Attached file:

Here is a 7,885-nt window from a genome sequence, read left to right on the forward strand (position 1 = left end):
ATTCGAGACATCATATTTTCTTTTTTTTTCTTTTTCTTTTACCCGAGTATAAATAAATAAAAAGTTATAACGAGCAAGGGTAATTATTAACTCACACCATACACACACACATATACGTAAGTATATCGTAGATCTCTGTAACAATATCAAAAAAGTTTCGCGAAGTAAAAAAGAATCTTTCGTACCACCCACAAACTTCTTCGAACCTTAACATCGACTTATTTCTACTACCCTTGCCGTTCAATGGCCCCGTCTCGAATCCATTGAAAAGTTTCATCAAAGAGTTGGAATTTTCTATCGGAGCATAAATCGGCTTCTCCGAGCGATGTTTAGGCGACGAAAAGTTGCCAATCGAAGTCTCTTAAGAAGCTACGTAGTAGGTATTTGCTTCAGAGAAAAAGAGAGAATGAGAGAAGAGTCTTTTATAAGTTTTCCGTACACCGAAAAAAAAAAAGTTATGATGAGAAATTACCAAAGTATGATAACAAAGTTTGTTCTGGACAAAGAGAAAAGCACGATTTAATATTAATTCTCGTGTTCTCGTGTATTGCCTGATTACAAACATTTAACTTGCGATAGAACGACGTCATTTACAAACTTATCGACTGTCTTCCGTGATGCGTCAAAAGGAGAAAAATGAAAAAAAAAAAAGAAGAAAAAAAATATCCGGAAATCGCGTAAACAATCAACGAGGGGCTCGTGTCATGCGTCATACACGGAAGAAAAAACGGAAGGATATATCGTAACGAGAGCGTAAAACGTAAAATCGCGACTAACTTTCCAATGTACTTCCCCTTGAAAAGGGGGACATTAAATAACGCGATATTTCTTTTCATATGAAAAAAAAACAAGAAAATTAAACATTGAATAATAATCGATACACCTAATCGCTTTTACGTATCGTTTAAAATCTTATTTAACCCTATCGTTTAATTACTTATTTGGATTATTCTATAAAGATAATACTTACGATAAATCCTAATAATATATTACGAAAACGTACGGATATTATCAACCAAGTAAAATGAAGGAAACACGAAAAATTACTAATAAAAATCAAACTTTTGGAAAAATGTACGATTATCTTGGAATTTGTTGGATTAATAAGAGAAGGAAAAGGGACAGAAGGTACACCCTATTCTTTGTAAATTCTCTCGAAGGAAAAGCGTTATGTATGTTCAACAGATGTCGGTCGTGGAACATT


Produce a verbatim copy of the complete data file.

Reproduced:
Here is a 7,885-nt window from a genome sequence, read left to right on the forward strand (position 1 = left end):
ATTCGAGACATCATATTTTCTTTTTTTTTCTTTTTCTTTTACCCGAGTATAAATAAATAAAAAGTTATAACGAGCAAGGGTAATTATTAACTCACACCATACACACACACATATACGTAAGTATATCGTAGATCTCTGTAACAATATCAAAAAAGTTTCGCGAAGTAAAAAAGAATCTTTCGTACCACCCACAAACTTCTTCGAACCTTAACATCGACTTATTTCTACTACCCTTGCCGTTCAATGGCCCCGTCTCGAATCCATTGAAAAGTTTCATCAAAGAGTTGGAATTTTCTATCGGAGCATAAATCGGCTTCTCCGAGCGATGTTTAGGCGACGAAAAGTTGCCAATCGAAGTCTCTTAAGAAGCTACGTAGTAGGTATTTGCTTCAGAGAAAAAGAGAGAATGAGAGAAGAGTCTTTTATAAGTTTTCCGTACACCGAAAAAAAAAAAGTTATGATGAGAAATTACCAAAGTATGATAACAAAGTTTGTTCTGGACAAAGAGAAAAGCACGATTTAATATTAATTCTCGTGTTCTCGTGTATTGCCTGATTACAAACATTTAACTTGCGATAGAACGACGTCATTTACAAACTTATCGACTGTCTTCCGTGATGCGTCAAAAGGAGAAAAATGAAAAAAAAAAAAGAAGAAAAAAAATATCCGGAAATCGCGTAAACAATCAACGAGGGGCTCGTGTCATGCGTCATACACGGAAGAAAAAACGGAAGGATATATCGTAACGAGAGCGTAAAACGTAAAATCGCGACTAACTTTCCAATGTACTTCCCCTTGAAAAGGGGGACATTAAATAACGCGATATTTCTTTTCATATGAAAAAAAAACAAGAAAATTAAACATTGAATAATAATCGATACACCTAATCGCTTTTACGTATCGTTTAAAATCTTATTTAACCCTATCGTTTAATTACTTATTTGGATTATTCTATAAAGATAATACTTACGATAAATCCTAATAATATATTACGAAAACGTACGGATATTATCAACCAAGTAAAATGAAGGAAACACGAAAAATTACTAATAAAAATCAAACTTTTGGAAAAATGTACGATTATCTTGGAATTTGTTGGATTAATAAGAGAAGGAAAAGGGACAGAAGGTACACCCTATTCTTTGTAAATTCTCTCGAAGGAAAAGCGTTATGTATGTTCAACAGATGTCGGTCGTGGAACATT